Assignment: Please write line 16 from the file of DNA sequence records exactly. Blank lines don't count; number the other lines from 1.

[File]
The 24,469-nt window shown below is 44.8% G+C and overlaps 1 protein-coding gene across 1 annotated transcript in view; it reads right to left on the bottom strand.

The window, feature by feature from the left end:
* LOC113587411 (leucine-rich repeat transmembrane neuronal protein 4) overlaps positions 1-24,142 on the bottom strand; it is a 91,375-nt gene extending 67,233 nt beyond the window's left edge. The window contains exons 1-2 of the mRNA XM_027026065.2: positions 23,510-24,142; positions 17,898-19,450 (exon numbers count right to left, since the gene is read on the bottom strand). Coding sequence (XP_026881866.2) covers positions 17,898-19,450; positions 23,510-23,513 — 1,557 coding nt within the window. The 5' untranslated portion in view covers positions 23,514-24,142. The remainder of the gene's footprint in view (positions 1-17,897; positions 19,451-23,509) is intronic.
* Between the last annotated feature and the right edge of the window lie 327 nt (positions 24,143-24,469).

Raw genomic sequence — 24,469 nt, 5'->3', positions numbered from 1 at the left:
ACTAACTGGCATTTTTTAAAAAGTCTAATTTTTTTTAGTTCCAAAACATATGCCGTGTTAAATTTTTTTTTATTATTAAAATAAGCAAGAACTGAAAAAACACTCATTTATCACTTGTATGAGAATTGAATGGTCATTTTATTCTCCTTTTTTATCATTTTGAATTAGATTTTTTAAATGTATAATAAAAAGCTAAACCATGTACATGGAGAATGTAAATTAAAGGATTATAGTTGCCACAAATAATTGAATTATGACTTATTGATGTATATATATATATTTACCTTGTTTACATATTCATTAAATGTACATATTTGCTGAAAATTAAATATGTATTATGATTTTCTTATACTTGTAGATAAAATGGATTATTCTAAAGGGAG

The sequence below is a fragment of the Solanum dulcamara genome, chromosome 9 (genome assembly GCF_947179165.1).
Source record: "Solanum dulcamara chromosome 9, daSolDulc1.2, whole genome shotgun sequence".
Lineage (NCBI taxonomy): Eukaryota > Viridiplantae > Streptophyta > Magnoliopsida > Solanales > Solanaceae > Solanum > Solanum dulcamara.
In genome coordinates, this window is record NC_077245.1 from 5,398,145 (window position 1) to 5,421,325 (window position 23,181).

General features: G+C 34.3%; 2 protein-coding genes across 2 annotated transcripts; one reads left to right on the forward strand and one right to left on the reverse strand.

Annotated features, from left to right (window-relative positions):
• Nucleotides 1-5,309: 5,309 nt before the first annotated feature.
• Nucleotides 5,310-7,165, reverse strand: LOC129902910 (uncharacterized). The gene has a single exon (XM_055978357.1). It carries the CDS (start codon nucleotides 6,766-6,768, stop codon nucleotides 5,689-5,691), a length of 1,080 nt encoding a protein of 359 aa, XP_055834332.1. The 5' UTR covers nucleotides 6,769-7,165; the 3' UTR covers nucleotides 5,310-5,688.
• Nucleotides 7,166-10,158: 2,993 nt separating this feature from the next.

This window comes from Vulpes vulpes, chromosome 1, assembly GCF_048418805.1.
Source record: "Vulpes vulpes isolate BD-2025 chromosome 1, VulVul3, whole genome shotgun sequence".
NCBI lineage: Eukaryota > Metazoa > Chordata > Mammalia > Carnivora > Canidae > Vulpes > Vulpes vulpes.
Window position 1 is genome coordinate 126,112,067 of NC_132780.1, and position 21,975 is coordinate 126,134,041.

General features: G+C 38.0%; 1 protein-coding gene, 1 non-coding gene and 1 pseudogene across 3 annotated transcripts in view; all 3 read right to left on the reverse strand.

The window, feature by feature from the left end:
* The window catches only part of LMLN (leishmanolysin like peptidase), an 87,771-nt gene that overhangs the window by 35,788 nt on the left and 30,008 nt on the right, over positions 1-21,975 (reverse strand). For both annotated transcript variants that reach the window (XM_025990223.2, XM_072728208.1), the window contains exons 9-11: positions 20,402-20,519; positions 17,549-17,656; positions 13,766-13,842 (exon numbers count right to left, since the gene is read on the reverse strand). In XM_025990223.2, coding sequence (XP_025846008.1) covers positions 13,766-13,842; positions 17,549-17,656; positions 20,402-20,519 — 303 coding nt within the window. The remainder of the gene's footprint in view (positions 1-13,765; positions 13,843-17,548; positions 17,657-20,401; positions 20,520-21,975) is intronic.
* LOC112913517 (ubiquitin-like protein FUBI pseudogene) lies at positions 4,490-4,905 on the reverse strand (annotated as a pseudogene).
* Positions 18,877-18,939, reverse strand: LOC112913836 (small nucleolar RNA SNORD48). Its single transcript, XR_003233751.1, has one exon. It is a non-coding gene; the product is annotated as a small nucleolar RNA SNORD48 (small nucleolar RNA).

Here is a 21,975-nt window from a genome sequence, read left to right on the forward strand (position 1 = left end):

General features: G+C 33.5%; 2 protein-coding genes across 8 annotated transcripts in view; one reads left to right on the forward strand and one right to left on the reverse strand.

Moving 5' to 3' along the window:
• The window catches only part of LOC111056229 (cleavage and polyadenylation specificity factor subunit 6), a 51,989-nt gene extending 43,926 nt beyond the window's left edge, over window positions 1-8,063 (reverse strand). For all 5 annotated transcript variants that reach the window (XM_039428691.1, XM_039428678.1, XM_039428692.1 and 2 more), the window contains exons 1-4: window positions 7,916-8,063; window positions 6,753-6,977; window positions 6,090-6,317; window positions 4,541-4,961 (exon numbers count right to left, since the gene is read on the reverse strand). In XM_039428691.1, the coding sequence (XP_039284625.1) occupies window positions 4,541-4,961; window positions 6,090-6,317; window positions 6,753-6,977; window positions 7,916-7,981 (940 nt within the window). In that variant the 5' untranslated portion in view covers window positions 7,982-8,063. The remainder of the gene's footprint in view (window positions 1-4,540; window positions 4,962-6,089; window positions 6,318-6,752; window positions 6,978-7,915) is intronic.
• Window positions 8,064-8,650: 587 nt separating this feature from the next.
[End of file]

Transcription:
This window comes from Vulpes vulpes, chromosome 1, assembly GCF_048418805.1.